Enhancer Promoter Screen
A screen for over expression mutant phenotypes. The genotype is created through random insertion of a strong promoter into the genome.
Lethal Enhancer Screen
A screen for a second mutation that enhances a phenotype of another mutation which by itself is not lethal. In other words, to screen for a second mutation that by itself is viable but when combined with the first mutation produces a lethal phenotype. This type of genetic screen is usually used to delineate gene interactions because the second mutation must be involved in some pathway with the first in order to it be a lethal enhancer. Such a genetic screen usually use a chemical mutagen (such as EMS) to induce the second mutation and then crossing the mutated flies with those with the first mutation. Those with desired lethal phenotypes were then selected.
In lecture 4, ubiquitination processes were implicated in the development of synapses at the Drosophila neuromuscular junction. DiAntonio et al (Nature, 2001) showed that overexpression of fat facets, a deubiquinating protease, led to disrupted synaptic function and an overgrowth of synapses. A lethal enhancer screen was employed to find other genes that enhance the fat facets phenotype. The screen looked for viable mutations that produced lethal phenotypes when combined with fat facets overexpression. The Highwire gene was one such mutation isolated in the screen. Highwire loss of function mutations resulted in the same synaptic overgrowth as fat facets overexpression and biochemical analysis of highwire revealed it to be an ubiquitin ligase. Take together, these data show that fat facets and highwire antagonize each other in the ubiquitination process and strongly support the idea that synaptic development is controlled by positive (highwire) and negative (fat facets) regulators of ubiquitination.
Lecture 5 Model Systems
The electric eel (Electrophorus electricus) is a species of fish native to South America that is able to generate electric shocks using the electric organ of its body. The organ is composed of electroplaques, a stack of plates that can generate charges. The organ is also extremely rich in voltage-gated sodium channels. In 1986, a team of Japanese researchers led by Shosaku Numa cloned the cDNA for the sodium channel using the electric organ of the eel. From that scientists were able to deduce the biochemical structure of the sodium channel.
Lecture 5 Techniques
Aldicarb (chemical name: 2-methyl-2-(methylthio)propionaldehyde O-methylcarbamoyloxime) is an carbamate-class insecticide applied directly to the soil and is used to control mites, nematodes, and aphids. In the laboratory, aldicarb acts as an inhibitor of acetylcholinesterase (AChE), the enzyme present in the basal lamina of the post-synaptic cell of the neuromuscular junction (NMJ) which breaks down the neurotransmitter acetylcholine (ACh). ACh is the excitatory neurotransmitter for muscular contraction; therefore, inhibition of AChE using aldicarb results in prolonged activation of ACh receptors in the post-synaptic cell, causing paralysis and eventually death.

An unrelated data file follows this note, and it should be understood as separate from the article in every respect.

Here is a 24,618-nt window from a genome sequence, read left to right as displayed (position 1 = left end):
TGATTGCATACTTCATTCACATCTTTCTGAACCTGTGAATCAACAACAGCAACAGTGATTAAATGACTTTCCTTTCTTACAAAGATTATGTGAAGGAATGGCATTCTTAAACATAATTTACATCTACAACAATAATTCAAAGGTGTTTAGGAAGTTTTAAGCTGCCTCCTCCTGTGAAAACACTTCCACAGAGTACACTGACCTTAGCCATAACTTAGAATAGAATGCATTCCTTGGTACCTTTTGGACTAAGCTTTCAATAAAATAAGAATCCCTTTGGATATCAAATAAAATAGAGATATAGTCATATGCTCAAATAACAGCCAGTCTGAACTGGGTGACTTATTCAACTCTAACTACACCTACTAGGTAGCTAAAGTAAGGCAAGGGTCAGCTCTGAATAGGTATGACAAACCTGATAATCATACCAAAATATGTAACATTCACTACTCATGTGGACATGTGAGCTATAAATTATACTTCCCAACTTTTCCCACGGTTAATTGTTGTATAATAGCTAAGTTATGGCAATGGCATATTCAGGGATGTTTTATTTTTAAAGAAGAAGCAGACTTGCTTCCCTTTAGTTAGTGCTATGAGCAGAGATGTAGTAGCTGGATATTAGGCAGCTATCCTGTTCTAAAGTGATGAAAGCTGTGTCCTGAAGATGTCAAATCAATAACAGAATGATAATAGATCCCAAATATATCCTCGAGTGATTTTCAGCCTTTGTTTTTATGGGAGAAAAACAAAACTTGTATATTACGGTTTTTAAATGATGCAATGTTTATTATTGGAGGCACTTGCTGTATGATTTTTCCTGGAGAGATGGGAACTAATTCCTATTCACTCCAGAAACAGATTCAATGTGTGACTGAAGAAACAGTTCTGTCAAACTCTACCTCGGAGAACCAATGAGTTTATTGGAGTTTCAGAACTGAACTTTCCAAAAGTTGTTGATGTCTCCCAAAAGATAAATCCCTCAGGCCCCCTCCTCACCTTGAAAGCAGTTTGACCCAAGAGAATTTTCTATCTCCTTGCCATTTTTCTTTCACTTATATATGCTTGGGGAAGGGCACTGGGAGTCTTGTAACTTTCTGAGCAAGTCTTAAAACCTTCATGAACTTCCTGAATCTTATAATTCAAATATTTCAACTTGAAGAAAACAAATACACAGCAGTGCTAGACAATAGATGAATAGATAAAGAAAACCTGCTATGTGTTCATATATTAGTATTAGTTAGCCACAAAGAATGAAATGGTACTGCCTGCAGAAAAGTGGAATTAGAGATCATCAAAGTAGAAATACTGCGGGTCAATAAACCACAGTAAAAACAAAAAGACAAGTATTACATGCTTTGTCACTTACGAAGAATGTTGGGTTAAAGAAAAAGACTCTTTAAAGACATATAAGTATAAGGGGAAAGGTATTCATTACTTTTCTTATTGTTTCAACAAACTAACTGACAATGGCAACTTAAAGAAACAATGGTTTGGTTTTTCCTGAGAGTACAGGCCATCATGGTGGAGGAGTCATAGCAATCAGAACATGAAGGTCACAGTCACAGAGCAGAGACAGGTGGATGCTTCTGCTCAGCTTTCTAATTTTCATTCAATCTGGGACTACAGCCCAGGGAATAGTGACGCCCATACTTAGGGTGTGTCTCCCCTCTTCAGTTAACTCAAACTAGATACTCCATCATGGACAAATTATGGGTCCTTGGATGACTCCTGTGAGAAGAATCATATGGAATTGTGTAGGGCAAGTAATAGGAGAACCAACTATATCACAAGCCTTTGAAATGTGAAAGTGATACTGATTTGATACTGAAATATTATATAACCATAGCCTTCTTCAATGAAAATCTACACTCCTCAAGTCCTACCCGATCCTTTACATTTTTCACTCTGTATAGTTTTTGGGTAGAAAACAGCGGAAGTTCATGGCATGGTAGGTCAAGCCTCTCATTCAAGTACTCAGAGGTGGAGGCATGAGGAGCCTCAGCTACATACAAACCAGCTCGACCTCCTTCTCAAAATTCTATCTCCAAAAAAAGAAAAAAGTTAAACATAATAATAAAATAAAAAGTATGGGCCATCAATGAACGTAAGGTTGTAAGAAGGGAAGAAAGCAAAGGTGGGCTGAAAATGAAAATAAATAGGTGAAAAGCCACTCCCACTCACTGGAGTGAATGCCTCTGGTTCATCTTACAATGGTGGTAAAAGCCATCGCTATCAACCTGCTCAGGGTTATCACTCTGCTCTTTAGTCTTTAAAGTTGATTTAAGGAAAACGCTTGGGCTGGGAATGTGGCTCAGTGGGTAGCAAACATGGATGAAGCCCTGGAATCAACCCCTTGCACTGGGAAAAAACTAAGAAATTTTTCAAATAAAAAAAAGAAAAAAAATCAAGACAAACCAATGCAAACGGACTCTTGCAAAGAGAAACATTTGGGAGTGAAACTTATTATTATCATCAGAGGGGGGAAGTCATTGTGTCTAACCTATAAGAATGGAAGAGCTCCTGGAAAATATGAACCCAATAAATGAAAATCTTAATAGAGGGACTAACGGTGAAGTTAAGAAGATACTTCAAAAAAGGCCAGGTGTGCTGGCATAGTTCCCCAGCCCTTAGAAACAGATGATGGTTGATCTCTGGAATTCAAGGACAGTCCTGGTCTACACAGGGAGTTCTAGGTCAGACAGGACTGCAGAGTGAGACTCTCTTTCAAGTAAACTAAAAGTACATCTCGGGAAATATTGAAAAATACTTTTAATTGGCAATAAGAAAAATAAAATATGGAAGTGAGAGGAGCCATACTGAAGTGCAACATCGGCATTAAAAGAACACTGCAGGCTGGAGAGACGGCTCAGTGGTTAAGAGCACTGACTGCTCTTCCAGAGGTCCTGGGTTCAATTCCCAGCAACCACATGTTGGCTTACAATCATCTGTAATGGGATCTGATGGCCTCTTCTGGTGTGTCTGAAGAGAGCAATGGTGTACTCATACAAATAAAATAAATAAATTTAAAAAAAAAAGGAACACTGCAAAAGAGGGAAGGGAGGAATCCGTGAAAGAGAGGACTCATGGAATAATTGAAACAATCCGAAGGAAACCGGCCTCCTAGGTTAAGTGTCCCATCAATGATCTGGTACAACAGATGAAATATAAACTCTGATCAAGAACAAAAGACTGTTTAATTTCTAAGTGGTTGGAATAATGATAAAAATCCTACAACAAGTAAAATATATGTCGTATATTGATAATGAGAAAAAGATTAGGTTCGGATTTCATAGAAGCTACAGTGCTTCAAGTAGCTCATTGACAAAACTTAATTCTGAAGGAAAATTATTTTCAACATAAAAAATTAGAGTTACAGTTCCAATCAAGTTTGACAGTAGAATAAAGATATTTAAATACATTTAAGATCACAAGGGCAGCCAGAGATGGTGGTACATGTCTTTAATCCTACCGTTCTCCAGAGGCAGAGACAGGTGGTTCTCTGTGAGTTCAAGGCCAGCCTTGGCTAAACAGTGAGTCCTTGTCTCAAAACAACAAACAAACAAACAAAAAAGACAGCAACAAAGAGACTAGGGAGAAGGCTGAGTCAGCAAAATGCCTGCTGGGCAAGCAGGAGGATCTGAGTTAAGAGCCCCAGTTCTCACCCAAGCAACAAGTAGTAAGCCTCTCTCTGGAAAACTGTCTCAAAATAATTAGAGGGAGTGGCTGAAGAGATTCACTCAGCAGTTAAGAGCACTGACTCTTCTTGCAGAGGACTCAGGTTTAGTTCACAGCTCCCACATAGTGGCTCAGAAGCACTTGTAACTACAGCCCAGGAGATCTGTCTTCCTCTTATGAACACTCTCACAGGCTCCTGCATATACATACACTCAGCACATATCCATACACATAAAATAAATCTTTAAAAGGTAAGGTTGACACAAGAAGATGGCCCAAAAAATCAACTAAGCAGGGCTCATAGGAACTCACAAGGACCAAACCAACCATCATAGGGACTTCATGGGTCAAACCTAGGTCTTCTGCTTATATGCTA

Aldicarb is a useful tool in genetic screens that search for mutants resistant or hypersensitive to the aldicarb-induced paralysis. These mutants will likely have mutated genes involved in the ACh signaling pathway at the NMJ. Mutants resistant to aldicarb will likely have an impairment of normal ACh signaling, while mutants hypersensitive to aldicarb will likely have an exaggeration of normal ACh signaling.
PCR, or the polymerase chain reaction, is an experimental technique devised by Kary Mullis in 1984 and is used to amplify a targeted DNA segment for further experimental analysis. PCR does not require knowledge of the target DNA sequence; however, knowledge of the DNA sequences flanking the target is necessary.
A PCR cycle proceeds as follows: 1) The parent DNA duplex is separated by heating the solution to 95°C for 15 seconds, exposing the bases on each strand. 2) Primers for the flanking DNA sequences anneal to the 3'-end of each parent DNA strand when the solution is cooled to 54°C. 3) A heat-stable DNA polymerase called Taq DNA polymerase (derived from the thermophilic bacterium Thermus aquaticus) synthesizes complementary DNA strands starting at the primers and using available nucleotides in solution when the solution is heated to 72°C. Repeated cycles of PCR allow for an exponential amplification of the target DNA sequence.
Ion replacement experiments involve changing the composition of a solution such that a certain ion is replaced by an equimolar amount of a similar ion. For example, an NaCl solution could be replaced with a LiCl solution, a RbCl solution, a NH4Cl solution, etc. These experiments allow one to determine the specificity toward a certain ion, such as the specificity of membrane-based sodium pores towards sodium. This technique was used to measure the role of sodium ions in triggering action potentials in squid neurons (Slide 23).
Low transmitter release conditions
Low transmitter release conditions (low calcium, high magnesium) were used to show that the distribution of endplate potentials matches a Poisson Distribution (Nicholls et al.).
Caged compounds are biologically inactive compounds that can be loaded into cells and then released in their active form. This "uncaging" is accomplished by a flash of light (approximately 360nm). Absorption of the photons' energy causes the inactive, or "caged" compound to undergo a reaction to create the active compound. These reactions typically take place within a few milliseconds. Caged compounds are extremely useful in studying important sigalling events, such as the release of neurotransmitters, and activation of membrane receptors. Calcium plays a significant role in regulating synaptic activity. Therefore, using caged calcium is quite effective in studying neuronal activity and signalling.